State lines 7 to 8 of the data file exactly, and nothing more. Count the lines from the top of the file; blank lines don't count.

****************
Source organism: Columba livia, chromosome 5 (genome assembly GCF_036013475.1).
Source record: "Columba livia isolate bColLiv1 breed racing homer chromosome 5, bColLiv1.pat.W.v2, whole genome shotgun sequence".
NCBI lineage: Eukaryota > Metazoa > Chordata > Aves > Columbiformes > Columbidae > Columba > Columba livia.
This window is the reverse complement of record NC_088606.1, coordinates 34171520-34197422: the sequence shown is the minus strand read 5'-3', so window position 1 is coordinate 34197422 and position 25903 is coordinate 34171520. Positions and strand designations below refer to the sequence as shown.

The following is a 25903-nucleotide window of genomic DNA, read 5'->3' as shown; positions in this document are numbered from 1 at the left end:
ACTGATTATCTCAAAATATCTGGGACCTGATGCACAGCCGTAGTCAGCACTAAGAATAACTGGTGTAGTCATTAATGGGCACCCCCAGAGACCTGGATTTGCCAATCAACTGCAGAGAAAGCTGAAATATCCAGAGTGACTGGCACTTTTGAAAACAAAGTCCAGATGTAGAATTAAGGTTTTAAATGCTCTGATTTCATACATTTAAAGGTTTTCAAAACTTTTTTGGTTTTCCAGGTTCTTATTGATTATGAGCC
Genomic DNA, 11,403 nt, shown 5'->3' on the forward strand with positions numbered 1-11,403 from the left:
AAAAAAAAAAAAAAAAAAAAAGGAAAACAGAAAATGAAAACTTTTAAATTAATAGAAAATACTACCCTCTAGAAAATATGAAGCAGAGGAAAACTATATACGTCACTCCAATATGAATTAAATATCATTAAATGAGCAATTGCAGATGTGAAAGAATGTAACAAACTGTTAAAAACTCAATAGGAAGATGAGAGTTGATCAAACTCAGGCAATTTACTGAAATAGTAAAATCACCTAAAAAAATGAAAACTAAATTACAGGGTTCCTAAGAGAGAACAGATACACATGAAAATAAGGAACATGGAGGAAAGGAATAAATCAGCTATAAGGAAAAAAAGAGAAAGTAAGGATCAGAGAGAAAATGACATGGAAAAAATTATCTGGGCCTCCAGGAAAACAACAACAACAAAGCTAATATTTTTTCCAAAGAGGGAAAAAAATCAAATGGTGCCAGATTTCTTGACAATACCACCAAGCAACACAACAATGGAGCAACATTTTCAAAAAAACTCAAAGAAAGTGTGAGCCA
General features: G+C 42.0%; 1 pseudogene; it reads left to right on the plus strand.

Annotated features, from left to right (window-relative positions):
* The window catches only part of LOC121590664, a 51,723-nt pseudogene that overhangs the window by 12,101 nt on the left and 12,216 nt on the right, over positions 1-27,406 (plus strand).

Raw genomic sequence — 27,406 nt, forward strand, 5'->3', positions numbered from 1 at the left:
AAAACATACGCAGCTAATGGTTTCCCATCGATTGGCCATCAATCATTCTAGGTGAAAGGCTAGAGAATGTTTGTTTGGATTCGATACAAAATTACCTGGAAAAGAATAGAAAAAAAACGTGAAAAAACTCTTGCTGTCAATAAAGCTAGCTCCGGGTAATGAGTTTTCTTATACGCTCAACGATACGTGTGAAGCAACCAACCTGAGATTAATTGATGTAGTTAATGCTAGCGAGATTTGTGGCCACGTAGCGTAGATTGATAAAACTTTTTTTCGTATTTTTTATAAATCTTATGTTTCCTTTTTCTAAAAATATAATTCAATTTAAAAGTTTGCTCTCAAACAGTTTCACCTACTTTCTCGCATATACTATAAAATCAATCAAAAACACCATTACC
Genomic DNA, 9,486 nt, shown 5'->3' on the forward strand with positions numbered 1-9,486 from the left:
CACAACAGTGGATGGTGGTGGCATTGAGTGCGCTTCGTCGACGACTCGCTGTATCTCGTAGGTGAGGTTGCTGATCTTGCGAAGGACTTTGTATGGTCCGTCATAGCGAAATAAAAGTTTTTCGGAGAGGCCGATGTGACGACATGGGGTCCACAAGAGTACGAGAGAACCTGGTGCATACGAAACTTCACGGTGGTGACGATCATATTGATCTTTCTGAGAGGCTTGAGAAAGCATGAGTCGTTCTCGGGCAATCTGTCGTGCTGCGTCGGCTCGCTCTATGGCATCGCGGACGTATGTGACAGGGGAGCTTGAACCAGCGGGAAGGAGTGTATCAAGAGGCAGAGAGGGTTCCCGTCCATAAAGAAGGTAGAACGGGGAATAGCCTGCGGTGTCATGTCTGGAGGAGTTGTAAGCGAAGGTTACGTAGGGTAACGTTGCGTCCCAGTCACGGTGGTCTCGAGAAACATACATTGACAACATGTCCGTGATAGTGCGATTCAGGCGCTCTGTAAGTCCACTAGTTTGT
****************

Genomic DNA, 11,403 nt, shown 5'->3' on the forward strand with positions numbered 1-11,403 from the left:
AAAAAAAAAAAAAAAAAAAAAGGAAAACAGAAAATGAAAACTTTTAAATTAATAGAAAATACTACCCTCTAGAAAATATGAAGCAGAGGAAAACTATATACGTCACTCCAATATGAATTAAATATCATTAAATGAGCAATTGCAGATGTGAAAGAATGTAACAAACTGTTAAAAACTCAATAGGAAGATGAGAGTTGATCAAACTCAGGCAATTTACTGAAATAGTAAAATCACCTAAAAAAATGAAAACTAAATTACAGGGTTCCTAAGAGAGAACAGATACACATGAAAATAAGGAACATGGAGGAAAGGAATAAATCAGCTATAAGGAAAAAAAGAGAAAGTAAGGATCAGAGAGAAAATGACATGGAAAAAATTATCTGGGCCTCCAGGAAAACAACAACAACAAAGCTAATATTTTTTCCAAAGAGGGAAAAAAATCAAATGGTGCCAGATTTCTTGACAATACCACCAAGCAACACAACAATGGAGCAACATTTTCAAAAAAACTCAAAGAAAGTGTGAGCCA